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More than 100 million people claim Irish heritage

The Irish are among the most widely spread people in the world. Mass emigration in the 19th century caused by famine, mass evictions and poverty led millions of emigrants to leave Ireland in search of a better life.

More than 100 million people claim Irish heritage. Image copyright Ireland Calling

Sydney Opera House photo by Kazuhisa-Togo licenced under CC2

They headed for newly developing countries like the United States, Australia, Canada and South America.

Everywhere they went they brought their culture, their music and their indomitable spirit and optimism with them.

Statue of Liberty

But no matter how much the Irish prospered in their new lands, they never forgot the old country they left behind.

Many dreamed of returning home to Ireland but never managed to do so. Instead, they passed on their love of their home country to their children, their grandchildren and beyond.

Today, more than 100 million people are proud to claim Irish heritage.

Many who are third or fourth generation Irish, still feel a strong affinity with Ireland. It may be something they can’t fully explain but it’s undeniable and has real meaning to them.

This page is for those people – the ones who still hear Ireland Calling even though their ancestors may have left more than a hundred years ago.

Heritage verse by Ireland Calling Graphic and text copyright Ireland Calling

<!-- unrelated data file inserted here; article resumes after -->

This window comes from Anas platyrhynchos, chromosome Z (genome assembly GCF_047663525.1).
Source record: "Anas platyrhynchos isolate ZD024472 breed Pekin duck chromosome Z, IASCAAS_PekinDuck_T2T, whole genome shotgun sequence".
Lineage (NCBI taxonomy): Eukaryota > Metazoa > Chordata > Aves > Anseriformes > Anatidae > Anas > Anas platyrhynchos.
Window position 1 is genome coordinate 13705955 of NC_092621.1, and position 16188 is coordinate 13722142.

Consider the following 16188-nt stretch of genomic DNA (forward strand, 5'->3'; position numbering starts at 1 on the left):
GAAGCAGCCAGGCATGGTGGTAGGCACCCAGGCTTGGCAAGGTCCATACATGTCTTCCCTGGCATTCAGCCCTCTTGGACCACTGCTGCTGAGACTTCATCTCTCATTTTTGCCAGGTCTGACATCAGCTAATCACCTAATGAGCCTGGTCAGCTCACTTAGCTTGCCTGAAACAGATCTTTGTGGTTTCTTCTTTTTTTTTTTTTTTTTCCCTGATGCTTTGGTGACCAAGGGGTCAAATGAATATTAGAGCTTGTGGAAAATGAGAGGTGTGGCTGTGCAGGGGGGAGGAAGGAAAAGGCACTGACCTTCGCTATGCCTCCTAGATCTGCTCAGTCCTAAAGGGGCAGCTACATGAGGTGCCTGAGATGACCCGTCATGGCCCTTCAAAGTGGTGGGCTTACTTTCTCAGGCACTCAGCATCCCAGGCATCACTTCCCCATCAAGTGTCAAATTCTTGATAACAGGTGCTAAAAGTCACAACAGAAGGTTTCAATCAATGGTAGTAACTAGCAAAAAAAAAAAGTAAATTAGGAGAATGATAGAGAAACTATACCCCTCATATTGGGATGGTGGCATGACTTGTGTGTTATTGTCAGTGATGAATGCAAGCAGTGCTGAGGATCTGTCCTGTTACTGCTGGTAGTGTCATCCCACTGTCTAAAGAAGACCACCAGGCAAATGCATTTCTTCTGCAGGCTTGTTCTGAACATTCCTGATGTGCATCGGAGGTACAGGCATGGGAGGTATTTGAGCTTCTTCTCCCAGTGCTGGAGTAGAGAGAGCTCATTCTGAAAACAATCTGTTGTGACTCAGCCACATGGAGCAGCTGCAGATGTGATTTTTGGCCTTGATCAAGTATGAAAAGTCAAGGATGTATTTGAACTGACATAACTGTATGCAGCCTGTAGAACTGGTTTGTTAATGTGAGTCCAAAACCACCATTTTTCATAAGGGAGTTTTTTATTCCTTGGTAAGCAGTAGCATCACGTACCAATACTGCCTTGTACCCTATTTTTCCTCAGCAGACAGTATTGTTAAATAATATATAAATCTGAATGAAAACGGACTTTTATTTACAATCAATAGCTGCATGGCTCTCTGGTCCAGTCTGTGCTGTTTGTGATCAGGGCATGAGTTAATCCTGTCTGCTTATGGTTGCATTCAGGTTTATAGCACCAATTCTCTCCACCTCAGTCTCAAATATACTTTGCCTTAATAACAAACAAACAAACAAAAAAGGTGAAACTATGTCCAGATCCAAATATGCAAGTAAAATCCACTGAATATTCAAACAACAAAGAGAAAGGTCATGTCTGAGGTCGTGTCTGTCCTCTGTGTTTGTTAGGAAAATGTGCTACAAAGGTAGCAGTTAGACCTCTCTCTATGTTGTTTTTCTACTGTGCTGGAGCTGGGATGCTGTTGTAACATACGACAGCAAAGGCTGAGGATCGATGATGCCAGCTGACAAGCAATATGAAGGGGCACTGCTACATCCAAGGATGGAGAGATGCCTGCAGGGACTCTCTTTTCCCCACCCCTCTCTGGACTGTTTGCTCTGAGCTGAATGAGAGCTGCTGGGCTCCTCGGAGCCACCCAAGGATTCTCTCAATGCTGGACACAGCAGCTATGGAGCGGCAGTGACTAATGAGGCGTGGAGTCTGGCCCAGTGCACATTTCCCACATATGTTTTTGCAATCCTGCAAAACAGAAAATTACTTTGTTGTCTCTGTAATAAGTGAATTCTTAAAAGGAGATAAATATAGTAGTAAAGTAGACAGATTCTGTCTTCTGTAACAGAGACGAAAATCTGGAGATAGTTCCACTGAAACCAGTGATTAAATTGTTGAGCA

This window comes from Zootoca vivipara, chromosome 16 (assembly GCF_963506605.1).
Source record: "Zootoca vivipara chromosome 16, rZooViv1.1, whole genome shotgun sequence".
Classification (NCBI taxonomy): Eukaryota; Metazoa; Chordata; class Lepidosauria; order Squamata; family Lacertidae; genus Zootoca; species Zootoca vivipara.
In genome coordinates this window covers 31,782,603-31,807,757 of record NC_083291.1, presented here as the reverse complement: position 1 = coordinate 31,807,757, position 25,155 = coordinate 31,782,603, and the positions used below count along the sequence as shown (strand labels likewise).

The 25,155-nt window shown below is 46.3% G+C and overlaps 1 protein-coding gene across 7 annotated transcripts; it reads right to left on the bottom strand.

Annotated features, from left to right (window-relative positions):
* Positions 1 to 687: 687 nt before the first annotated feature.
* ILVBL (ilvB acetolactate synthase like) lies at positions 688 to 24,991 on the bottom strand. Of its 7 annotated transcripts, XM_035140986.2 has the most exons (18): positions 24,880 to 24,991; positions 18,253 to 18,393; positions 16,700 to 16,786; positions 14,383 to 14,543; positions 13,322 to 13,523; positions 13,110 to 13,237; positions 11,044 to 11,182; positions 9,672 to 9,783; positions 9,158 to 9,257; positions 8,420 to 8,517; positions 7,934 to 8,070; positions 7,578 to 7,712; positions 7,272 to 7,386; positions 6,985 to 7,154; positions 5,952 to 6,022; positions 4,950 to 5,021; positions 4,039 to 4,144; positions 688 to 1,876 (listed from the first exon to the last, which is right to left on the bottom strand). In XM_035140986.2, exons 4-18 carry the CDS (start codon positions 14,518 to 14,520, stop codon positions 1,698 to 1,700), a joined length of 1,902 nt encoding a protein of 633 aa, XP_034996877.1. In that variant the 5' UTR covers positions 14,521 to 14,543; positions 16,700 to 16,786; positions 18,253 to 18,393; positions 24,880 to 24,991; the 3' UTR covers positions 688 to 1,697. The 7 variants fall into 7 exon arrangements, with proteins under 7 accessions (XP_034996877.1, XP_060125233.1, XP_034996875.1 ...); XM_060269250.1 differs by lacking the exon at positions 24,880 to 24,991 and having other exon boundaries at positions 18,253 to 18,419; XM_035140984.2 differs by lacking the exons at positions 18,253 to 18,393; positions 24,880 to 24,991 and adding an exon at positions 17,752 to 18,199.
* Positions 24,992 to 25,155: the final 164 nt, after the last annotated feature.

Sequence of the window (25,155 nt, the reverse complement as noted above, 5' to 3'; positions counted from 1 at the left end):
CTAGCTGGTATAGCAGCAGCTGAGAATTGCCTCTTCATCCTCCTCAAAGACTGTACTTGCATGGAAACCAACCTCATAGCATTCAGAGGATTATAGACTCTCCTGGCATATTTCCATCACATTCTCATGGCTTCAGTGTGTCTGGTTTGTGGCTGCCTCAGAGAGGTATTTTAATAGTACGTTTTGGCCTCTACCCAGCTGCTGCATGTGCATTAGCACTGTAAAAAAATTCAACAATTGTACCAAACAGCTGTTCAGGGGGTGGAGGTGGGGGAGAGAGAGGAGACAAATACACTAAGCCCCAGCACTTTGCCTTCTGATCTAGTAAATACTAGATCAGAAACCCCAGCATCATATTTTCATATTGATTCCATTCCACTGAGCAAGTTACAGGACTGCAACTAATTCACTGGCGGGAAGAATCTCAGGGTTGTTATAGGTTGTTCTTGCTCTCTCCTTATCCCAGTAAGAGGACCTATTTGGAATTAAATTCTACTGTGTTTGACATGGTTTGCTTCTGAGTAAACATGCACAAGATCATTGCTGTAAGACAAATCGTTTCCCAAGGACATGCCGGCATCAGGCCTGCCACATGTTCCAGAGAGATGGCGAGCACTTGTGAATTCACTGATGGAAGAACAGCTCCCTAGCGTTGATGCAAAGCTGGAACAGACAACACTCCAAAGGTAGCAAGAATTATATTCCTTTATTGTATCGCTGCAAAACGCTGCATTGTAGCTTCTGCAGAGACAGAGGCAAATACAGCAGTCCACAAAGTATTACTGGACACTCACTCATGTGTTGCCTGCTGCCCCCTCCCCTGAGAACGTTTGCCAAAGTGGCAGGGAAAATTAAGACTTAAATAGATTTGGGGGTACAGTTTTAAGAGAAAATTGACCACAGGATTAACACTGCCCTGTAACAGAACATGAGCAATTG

Ireland and America
Friends across the sea
United by common heritage,
And a love of being free.
by Ireland Calling

* * *

Here they tell their stories of what Ireland means to them.

Judith Fell. Irish Australian.
We start with Judith Fell, who’s third generation Irish and lives in Australia with her family.
Read Judith’s story here.
Dave Fleming. Irish Canadian
Dave Fleming is an Irish Canadian. He took regular holidays in Ireland as a child to visit his family.
Read Dave’s story here.
Marie Hall. Irish American
Marie Hall is an American nurse who decided to search her family history and visited Ireland for her 40th wedding anniversary.
Read Marie’s story here.
Bill Hughes
American actor, author and journalist Bill Hughes traces his DNA ancestry.
Read Bill’s story here

Interviews with relatives of Easter Rising rebels

Many of the relatives of the of rebels who took part in one of the most important events in Ireland’s history – the Easter Rising – have agreed to be interviewed to give their take on the importance of the Easter Rising and the impact that their heroic ancestor has had on their own life.

Click here to read some of the fascinating insights of the Easter Rising rebels’ relatives

This section includes interviews with relatives of:

James Connolly

Arthur Greene

Michael Mallin

Elizabeth O’Farrell

The O’Rahilly

Patrick Pearse

Stephen Pollard

Many of the interviews were conducted by Film maker Marcus Howard – the great grandnephew of Arthur Greene – as part of his Easter Rising Stories series.

More about Marcus Howard
More about the 1916 Easter Rising Stories series


American finds Irish relatives after 40 year search

What Ireland means to our readers

Where your cousins are likely to take you in Ireland

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Did you know?

An Irish schoolteacher has created a brilliant YouTube video explaining the history of Ireland in just six minutes. It’s brilliantly done and makes learning both fun and engaging for children and also adults. Find out more.

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